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How are diagnosis errors and treatment errors proven?

Going to the doctor when you aren't feeling up to par is something that most people do without much thought. Many people place their full trust in doctors to listen to the presenting symptoms, do any diagnostic tests that are necessary, make a diagnosis and establish a treatment plan. While that is the normal order of things, there are some instances in which the doctor doesn't make the proper diagnosis. That can lead to medical complications for the patient.

How do I know if my doctor should be held liable for a failure to diagnose or a delayed diagnosis?

The key to determining if a doctor should be held liable for a failure to diagnose or a delayed diagnosis is to determine what another doctor would have done with the same information. When doctors are being trained, they are taught to use a method called differential diagnosis to come up with the diagnosis for the patient. In this method, the doctor lists the possible diagnosis based on the available information. If there are multiple causes for the symptoms, the doctor can then begin to rule out possibilities.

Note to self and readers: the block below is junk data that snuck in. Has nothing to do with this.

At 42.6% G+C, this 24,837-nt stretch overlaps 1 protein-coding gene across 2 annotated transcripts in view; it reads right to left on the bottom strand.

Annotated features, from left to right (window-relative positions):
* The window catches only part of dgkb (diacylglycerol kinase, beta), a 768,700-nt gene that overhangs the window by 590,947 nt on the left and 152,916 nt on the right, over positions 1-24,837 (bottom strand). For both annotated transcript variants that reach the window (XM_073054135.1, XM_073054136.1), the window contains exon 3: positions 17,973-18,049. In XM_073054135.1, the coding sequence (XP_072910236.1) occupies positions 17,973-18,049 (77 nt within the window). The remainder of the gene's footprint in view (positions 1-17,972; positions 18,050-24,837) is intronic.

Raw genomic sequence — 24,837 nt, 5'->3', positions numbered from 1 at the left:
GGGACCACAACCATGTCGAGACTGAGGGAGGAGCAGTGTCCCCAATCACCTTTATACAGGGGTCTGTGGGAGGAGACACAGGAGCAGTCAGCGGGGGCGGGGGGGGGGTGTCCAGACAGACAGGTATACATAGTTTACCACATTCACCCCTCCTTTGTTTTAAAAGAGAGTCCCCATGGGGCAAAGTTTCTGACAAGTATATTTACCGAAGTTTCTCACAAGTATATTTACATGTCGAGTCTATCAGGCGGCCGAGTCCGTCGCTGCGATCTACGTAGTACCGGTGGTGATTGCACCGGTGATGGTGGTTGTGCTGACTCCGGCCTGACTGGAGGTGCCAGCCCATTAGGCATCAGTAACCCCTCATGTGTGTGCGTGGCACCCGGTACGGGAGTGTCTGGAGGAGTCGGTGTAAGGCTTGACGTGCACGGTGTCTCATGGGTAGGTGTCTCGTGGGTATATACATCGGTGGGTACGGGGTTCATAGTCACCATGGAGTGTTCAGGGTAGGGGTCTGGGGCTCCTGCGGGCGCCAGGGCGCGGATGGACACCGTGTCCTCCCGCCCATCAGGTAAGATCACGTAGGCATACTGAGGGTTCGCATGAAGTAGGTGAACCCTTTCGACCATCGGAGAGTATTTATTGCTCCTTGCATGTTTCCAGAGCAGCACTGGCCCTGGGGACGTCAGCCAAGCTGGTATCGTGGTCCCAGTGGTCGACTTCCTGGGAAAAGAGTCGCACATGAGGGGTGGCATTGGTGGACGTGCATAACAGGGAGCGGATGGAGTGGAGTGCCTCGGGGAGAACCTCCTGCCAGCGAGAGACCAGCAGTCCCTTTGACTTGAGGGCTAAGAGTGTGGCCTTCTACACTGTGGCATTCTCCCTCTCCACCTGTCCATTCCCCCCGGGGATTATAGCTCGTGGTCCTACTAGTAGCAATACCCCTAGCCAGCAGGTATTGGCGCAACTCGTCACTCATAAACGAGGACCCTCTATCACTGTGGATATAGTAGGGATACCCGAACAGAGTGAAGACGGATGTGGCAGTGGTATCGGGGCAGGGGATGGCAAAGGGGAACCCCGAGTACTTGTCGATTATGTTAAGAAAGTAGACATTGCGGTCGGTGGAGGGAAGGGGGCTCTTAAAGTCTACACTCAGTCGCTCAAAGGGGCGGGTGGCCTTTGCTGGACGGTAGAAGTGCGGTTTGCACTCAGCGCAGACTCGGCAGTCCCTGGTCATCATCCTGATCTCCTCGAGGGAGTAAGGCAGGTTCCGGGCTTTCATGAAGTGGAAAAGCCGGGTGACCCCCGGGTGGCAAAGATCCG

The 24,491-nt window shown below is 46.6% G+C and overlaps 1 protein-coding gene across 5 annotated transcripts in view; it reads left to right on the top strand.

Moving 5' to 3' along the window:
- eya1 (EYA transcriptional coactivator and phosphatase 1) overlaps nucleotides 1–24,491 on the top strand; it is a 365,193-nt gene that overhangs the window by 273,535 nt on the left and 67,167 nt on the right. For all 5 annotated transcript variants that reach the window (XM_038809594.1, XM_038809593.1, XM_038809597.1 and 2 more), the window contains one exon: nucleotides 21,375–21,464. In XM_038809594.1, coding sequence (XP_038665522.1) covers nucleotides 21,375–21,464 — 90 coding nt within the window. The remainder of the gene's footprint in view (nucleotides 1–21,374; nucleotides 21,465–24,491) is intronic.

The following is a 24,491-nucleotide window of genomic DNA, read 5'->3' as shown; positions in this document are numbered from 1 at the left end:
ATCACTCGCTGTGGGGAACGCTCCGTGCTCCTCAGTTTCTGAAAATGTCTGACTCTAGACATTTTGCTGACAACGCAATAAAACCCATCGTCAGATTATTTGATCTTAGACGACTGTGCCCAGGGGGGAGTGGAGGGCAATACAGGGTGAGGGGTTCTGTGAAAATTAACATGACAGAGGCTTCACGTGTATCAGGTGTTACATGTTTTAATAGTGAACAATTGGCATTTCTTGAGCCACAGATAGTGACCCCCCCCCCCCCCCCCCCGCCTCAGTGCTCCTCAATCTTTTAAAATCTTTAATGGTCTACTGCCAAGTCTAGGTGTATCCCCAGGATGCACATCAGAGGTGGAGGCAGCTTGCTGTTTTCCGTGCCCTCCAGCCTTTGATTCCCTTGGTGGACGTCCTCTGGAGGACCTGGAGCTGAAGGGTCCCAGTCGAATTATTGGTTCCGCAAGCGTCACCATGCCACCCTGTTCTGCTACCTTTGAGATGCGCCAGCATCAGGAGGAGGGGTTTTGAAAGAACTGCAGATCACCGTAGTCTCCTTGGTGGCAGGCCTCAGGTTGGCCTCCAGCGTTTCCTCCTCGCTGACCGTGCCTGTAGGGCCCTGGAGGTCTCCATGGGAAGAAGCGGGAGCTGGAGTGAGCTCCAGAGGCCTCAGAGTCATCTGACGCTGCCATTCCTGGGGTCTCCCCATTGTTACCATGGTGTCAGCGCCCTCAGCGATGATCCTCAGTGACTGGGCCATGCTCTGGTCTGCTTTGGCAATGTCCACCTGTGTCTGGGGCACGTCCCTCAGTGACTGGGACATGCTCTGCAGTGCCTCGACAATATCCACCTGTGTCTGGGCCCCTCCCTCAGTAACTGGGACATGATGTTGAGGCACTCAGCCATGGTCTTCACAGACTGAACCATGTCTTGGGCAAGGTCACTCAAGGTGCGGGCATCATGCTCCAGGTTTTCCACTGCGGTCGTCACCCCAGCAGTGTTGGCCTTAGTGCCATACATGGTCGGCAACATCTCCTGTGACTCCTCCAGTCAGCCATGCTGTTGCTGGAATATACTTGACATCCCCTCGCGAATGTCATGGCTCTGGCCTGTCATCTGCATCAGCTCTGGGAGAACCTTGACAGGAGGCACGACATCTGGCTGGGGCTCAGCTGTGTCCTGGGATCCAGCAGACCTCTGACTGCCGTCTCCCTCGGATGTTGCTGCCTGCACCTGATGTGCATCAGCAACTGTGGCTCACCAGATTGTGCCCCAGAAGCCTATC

What if my doctor doesn't prescribe a suitable treatment?

There are cases in which a doctor might not prescribe a suitable treatment for the actual condition. This might occur if the doctor doesn't take symptoms seriously or if the doctor makes an incorrect diagnosis. Proving this would entail finding out what another doctor would do in the same situation.

Because failure to diagnose, delayed diagnoses and improper treatments can all lead to harm for the patient, anyone who is affected by these might opt to seek compensation for medical malpractice. Knowing the Pennsylvania laws might help you to determine if you have a strong case.

Source: FindLaw, "Failed/Erroneous Diagnosis and Treatment," accessed July 08, 2015

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